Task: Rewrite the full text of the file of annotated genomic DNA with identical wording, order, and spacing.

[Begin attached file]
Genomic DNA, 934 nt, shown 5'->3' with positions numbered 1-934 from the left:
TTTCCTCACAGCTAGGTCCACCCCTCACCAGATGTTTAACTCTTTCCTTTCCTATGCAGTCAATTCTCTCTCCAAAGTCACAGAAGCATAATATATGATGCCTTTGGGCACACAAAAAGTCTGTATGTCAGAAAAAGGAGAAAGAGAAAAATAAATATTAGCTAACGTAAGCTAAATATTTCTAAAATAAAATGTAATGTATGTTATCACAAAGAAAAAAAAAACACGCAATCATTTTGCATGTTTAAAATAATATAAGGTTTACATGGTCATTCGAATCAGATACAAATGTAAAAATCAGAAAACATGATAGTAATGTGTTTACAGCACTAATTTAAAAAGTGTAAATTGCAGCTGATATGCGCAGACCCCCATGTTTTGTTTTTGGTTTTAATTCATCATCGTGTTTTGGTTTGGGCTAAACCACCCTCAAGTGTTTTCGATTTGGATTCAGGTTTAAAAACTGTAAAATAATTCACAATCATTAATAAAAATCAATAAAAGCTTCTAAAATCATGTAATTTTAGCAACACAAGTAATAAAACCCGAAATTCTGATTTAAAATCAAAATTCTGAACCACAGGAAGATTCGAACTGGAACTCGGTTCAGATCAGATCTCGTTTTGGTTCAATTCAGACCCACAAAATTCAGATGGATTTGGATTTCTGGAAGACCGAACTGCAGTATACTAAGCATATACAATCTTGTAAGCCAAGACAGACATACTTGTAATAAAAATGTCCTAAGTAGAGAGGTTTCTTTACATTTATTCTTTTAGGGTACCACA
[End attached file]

Genomic DNA, 934 nt, shown 5'->3' with positions numbered 1-934 from the left:
TTTCCTCACAGCTAGGTCCACCCCTCACCAGATGTTTAACTCTTTCCTTTCCTATGCAGTCAATTCTCTCTCCAAAGTCACAGAAGCATAATATATGATGCCTTTGGGCACACAAAAAGTCTGTATGTCAGAAAAAGGAGAAAGAGAAAAATAAATATTAGCTAACGTAAGCTAAATATTTCTAAAATAAAATGTAATGTATGTTATCACAAAGAAAAAAAAAACACGCAATCATTTTGCATGTTTAAAATAATATAAGGTTTACATGGTCATTCGAATCAGATACAAATGTAAAAATCAGAAAACATGATAGTAATGTGTTTACAGCACTAATTTAAAAAGTGTAAATTGCAGCTGATATGCGCAGACCCCCATGTTTTGTTTTTGGTTTTAATTCATCATCGTGTTTTGGTTTGGGCTAAACCACCCTCAAGTGTTTTCGATTTGGATTCAGGTTTAAAAACTGTAAAATAATTCACAATCATTAATAAAAATCAATAAAAGCTTCTAAAATCATGTAATTTTAGCAACACAAGTAATAAAACCCGAAATTCTGATTTAAAATCAAAATTCTGAACCACAGGAAGATTCGAACTGGAACTCGGTTCAGATCAGATCTCGTTTTGGTTCAATTCAGACCCACAAAATTCAGATGGATTTGGATTTCTGGAAGACCGAACTGCAGTATACTAAGCATATACAATCTTGTAAGCCAAGACAGACATACTTGTAATAAAAATGTCCTAAGTAGAGAGGTTTCTTTACATTTATTCTTTTAGGGTACCACA